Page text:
Molecular Testing in Non-Small Cell Lung Cancer Webinar Series - Interdisciplinary Cooperation: A Model Tumor Board in Non-Small Cell Lung Cancer
Testing appropriate patients with advanced non-small cell lung cancer (NSCLC) for ALK rearrangements and EGFR mutations is critically important to ensure delivery of the most effective lung cancer treatment. Crizotinib is effective in treating ALK rearranged tumors, and erlotinib is effective in tumors with activating mutations in EGFR, leading in recent years to dramatic responses in selected groups of patients treated with these drugs. The NCCN Clinical Practice Guidelines for NSCLC currently recommend ALK rearrangement testing and EGFR mutation testing for patients with advanced nonsquamous NSCLC. Using these tests to select targeted therapy has been shown to improve outcomes for the patients carrying one of these mutations. However, many patients with advanced nonsquamous NSCLC are not receiving molecular testing because of gaps in physician knowledge of its critical importance as well as lack of patient awareness.
The March 7th kickoff webinar in this series will introduce cases with the objective of describing the respective contributions made by various members of the multidisciplinary team in the management of NSCLC. Subsequent webinars will focus on the individual needs of each of the specialties involved in testing and providing specific guidance on how to ensure appropriate management.
Throughout this series, the goal is to ensure that pathologists, medical oncologists, radiation oncologists, surgical oncologists, interventional radiologists, pulmonologists, nurses, and other relevant healthcare professionals have the knowledge and skills necessary to order, perform, and use the information acquired from biomarker testing to optimally manage patients with advanced NSCLC.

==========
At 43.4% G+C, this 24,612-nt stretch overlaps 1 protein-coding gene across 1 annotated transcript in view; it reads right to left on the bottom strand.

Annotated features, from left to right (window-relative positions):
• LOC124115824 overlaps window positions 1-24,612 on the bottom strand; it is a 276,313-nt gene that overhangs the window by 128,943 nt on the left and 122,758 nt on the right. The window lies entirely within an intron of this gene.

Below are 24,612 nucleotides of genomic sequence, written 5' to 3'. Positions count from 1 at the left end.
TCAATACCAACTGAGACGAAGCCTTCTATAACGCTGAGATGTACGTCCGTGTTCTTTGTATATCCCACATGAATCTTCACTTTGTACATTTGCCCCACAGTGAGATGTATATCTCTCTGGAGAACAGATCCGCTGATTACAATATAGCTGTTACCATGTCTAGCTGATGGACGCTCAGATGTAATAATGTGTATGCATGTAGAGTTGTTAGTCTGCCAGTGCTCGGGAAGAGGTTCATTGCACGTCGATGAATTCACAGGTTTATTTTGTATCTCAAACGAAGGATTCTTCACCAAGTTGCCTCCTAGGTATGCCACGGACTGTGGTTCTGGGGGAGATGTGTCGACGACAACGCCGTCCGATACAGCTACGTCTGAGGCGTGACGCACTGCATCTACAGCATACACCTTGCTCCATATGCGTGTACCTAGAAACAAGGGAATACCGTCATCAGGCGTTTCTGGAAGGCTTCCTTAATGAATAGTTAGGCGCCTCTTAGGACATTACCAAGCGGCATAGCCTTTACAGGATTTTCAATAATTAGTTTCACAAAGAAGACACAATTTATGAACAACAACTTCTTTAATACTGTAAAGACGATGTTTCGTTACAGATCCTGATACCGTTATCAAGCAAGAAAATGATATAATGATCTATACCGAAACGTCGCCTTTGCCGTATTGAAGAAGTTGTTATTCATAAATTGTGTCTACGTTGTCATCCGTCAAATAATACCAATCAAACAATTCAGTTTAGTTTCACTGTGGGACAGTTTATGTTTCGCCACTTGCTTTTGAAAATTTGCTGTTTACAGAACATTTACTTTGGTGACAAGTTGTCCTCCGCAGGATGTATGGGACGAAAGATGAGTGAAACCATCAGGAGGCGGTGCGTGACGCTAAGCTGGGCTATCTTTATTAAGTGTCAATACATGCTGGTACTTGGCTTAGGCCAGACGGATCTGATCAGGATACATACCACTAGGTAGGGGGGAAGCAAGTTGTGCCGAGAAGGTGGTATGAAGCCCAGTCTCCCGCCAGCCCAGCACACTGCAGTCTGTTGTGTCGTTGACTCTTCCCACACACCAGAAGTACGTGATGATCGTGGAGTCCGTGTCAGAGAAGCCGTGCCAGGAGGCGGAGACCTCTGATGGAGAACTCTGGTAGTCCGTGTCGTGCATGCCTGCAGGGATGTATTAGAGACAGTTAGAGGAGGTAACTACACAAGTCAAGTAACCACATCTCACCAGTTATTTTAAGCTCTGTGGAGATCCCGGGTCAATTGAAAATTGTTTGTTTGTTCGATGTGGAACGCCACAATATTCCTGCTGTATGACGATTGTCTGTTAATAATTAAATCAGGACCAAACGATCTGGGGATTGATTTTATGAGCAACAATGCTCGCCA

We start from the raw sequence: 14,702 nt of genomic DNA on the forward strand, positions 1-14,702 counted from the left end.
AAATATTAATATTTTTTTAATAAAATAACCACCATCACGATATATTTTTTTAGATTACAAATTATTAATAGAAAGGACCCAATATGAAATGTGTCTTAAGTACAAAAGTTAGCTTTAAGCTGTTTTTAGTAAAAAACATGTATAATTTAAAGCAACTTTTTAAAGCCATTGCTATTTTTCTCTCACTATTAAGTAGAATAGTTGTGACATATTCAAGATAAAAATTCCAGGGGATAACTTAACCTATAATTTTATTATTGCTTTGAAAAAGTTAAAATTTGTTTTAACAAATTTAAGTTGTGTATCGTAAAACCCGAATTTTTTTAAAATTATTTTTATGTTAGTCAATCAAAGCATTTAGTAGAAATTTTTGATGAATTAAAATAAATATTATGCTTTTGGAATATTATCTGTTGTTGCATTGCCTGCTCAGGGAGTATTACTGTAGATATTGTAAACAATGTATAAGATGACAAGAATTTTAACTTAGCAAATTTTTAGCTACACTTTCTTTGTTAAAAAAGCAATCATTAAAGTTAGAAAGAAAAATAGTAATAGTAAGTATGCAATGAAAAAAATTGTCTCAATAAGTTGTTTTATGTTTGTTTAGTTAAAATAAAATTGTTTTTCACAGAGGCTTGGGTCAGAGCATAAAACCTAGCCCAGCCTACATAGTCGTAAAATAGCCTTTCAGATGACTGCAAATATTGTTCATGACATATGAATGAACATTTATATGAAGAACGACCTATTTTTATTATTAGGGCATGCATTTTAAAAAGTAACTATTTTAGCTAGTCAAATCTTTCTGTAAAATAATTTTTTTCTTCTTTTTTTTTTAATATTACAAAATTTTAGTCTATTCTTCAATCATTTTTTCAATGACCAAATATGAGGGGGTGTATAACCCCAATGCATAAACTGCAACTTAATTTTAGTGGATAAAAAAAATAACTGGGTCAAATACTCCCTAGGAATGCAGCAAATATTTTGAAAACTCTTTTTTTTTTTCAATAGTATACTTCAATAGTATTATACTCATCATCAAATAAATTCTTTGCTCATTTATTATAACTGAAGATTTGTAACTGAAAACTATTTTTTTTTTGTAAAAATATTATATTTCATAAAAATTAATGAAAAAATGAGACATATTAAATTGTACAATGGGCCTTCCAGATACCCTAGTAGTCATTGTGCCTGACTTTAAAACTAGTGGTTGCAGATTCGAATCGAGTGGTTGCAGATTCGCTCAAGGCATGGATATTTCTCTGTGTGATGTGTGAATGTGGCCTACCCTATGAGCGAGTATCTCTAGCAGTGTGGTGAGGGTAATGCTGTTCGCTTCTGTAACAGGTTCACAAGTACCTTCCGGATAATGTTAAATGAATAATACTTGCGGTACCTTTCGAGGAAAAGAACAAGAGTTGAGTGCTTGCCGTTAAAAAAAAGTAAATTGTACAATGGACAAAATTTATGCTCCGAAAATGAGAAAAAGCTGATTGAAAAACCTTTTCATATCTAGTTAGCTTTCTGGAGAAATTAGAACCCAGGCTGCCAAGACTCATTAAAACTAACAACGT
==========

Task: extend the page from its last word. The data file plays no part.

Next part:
This activity is designed to meet the educational needs of medical oncologists, radiation oncologists, surgical oncologists, pathologists, nurses, pharmacists, and other healthcare professionals who manage patients with non-small cell lung cancer.
Following this activity, participants should be able to:
- Describe the respective contributions made by various multidisciplinary teams to the management of NSCLC
Richard T. Cheney, MD
Roswell Park Cancer Institute
Billy W. Loo, MD, PhD
Stanford Cancer Institute
Gregory A. Otterson, MD (program chair)
The Ohio State University Comprehensive Cancer Center - James Cancer Hospital and Solove Research
Douglas E. Wood, MD
Fred Hutchinson Cancer Research Center/Seattle Cancer Care Alliance
This activity is approved for AMA PRA Category 1 Credit(s)™. Nursing and pharmacy (ACPE) credits are also provided. View complete accreditation information
- 1.00 Participation
- 1.00 Nurse
- 1.00 Pharmacist
- 1.00 Physician